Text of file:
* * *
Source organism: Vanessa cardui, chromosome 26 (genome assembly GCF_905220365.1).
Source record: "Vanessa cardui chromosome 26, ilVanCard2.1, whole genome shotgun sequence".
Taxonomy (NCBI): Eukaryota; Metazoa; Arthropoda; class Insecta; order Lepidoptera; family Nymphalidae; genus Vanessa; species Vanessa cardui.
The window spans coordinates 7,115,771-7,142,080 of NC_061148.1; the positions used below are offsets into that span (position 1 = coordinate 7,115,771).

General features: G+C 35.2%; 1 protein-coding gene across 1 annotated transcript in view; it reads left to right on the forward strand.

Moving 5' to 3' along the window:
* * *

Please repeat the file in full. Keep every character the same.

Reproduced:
Source organism: Vanessa cardui, chromosome 26 (genome assembly GCF_905220365.1).
Source record: "Vanessa cardui chromosome 26, ilVanCard2.1, whole genome shotgun sequence".
Taxonomy (NCBI): Eukaryota; Metazoa; Arthropoda; class Insecta; order Lepidoptera; family Nymphalidae; genus Vanessa; species Vanessa cardui.
The window spans coordinates 7,115,771-7,142,080 of NC_061148.1; the positions used below are offsets into that span (position 1 = coordinate 7,115,771).

General features: G+C 35.2%; 1 protein-coding gene across 1 annotated transcript in view; it reads left to right on the forward strand.

Moving 5' to 3' along the window: